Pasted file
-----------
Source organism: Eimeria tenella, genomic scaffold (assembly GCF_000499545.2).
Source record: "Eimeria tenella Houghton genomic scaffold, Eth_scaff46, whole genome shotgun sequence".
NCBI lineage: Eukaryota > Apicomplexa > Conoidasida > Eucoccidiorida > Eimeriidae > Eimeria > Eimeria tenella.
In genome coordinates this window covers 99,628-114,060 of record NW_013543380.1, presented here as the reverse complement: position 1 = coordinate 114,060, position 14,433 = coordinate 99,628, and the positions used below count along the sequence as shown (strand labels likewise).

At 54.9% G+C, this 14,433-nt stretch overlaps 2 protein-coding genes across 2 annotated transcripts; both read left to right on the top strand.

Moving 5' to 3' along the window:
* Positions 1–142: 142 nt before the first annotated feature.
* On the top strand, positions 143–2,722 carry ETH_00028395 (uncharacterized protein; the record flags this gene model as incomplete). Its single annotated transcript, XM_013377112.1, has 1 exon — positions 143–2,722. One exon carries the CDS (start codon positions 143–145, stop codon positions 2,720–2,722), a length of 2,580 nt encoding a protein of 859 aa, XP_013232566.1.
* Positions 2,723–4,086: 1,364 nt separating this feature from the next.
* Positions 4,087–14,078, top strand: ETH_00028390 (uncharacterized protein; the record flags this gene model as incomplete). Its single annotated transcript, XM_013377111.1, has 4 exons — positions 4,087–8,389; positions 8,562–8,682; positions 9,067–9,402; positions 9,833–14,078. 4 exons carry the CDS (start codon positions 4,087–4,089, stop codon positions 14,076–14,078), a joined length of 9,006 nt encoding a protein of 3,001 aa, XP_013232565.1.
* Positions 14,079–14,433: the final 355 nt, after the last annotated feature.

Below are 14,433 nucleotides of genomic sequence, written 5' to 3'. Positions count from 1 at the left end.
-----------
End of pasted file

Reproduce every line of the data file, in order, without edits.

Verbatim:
Source organism: Eimeria tenella, genomic scaffold (assembly GCF_000499545.2).
Source record: "Eimeria tenella Houghton genomic scaffold, Eth_scaff46, whole genome shotgun sequence".
NCBI lineage: Eukaryota > Apicomplexa > Conoidasida > Eucoccidiorida > Eimeriidae > Eimeria > Eimeria tenella.
In genome coordinates this window covers 99,628-114,060 of record NW_013543380.1, presented here as the reverse complement: position 1 = coordinate 114,060, position 14,433 = coordinate 99,628, and the positions used below count along the sequence as shown (strand labels likewise).

At 54.9% G+C, this 14,433-nt stretch overlaps 2 protein-coding genes across 2 annotated transcripts; both read left to right on the top strand.

Moving 5' to 3' along the window:
* Positions 1–142: 142 nt before the first annotated feature.
* On the top strand, positions 143–2,722 carry ETH_00028395 (uncharacterized protein; the record flags this gene model as incomplete). Its single annotated transcript, XM_013377112.1, has 1 exon — positions 143–2,722. One exon carries the CDS (start codon positions 143–145, stop codon positions 2,720–2,722), a length of 2,580 nt encoding a protein of 859 aa, XP_013232566.1.
* Positions 2,723–4,086: 1,364 nt separating this feature from the next.
* Positions 4,087–14,078, top strand: ETH_00028390 (uncharacterized protein; the record flags this gene model as incomplete). Its single annotated transcript, XM_013377111.1, has 4 exons — positions 4,087–8,389; positions 8,562–8,682; positions 9,067–9,402; positions 9,833–14,078. 4 exons carry the CDS (start codon positions 4,087–4,089, stop codon positions 14,076–14,078), a joined length of 9,006 nt encoding a protein of 3,001 aa, XP_013232565.1.
* Positions 14,079–14,433: the final 355 nt, after the last annotated feature.

Below are 14,433 nucleotides of genomic sequence, written 5' to 3'. Positions count from 1 at the left end.